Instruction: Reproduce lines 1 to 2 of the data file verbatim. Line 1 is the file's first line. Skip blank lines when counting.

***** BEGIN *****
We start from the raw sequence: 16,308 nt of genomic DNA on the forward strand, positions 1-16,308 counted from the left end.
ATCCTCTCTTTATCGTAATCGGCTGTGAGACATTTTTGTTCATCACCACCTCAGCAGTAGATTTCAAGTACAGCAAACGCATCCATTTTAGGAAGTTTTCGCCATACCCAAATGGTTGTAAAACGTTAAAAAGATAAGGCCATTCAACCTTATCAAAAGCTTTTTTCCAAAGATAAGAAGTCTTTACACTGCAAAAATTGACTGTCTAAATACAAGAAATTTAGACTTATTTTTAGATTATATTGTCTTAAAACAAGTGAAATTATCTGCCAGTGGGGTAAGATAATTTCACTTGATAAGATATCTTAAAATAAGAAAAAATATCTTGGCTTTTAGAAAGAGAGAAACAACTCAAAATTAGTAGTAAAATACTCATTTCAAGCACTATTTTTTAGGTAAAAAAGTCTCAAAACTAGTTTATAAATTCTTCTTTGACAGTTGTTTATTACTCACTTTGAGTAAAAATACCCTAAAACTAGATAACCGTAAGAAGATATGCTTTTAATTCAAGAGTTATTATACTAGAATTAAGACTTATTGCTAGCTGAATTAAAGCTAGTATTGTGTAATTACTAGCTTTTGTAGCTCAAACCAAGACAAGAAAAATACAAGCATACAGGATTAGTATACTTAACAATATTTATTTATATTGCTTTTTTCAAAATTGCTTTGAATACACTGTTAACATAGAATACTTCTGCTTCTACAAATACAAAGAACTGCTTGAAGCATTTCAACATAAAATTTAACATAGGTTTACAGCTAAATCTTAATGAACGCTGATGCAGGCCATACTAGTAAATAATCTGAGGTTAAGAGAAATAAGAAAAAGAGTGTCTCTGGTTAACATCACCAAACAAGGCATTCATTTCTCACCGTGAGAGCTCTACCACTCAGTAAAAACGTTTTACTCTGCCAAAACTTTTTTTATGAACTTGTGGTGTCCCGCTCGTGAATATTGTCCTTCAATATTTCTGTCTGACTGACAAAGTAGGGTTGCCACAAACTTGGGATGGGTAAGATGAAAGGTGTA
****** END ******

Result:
We start from the raw sequence: 16,308 nt of genomic DNA on the forward strand, positions 1-16,308 counted from the left end.
ATCCTCTCTTTATCGTAATCGGCTGTGAGACATTTTTGTTCATCACCACCTCAGCAGTAGATTTCAAGTACAGCAAACGCATCCATTTTAGGAAGTTTTCGCCATACCCAAATGGTTGTAAAACGTTAAAAAGATAAGGCCATTCAACCTTATCAAAAGCTTTTTTCCAAAGATAAGAAGTCTTTACACTGCAAAAATTGACTGTCTAAATACAAGAAATTTAGACTTATTTTTAGATTATATTGTCTTAAAACAAGTGAAATTATCTGCCAGTGGGGTAAGATAATTTCACTTGATAAGATATCTTAAAATAAGAAAAAATATCTTGGCTTTTAGAAAGAGAGAAACAACTCAAAATTAGTAGTAAAATACTCATTTCAAGCACTATTTTTTAGGTAAAAAAGTCTCAAAACTAGTTTATAAATTCTTCTTTGACAGTTGTTTATTACTCACTTTGAGTAAAAATACCCTAAAACTAGATAACCGTAAGAAGATATGCTTTTAATTCAAGAGTTATTATACTAGAATTAAGACTTATTGCTAGCTGAATTAAAGCTAGTATTGTGTAATTACTAGCTTTTGTAGCTCAAACCAAGACAAGAAAAATACAAGCATACAGGATTAGTATACTTAACAATATTTATTTATATTGCTTTTTTCAAAATTGCTTTGAATACACTGTTAACATAGAATACTTCTGCTTCTACAAATACAAAGAACTGCTTGAAGCATTTCAACATAAAATTTAACATAGGTTTACAGCTAAATCTTAATGAACGCTGATGCAGGCCATACTAGTAAATAATCTGAGGTTAAGAGAAATAAGAAAAAGAGTGTCTCTGGTTAACATCACCAAACAAGGCATTCATTTCTCACCGTGAGAGCTCTACCACTCAGTAAAAACGTTTTACTCTGCCAAAACTTTTTTTATGAACTTGTGGTGTCCCGCTCGTGAATATTGTCCTTCAATATTTCTGTCTGACTGACAAAGTAGGGTTGCCACAAACTTGGGATGGGTAAGATGAAAGGTGTA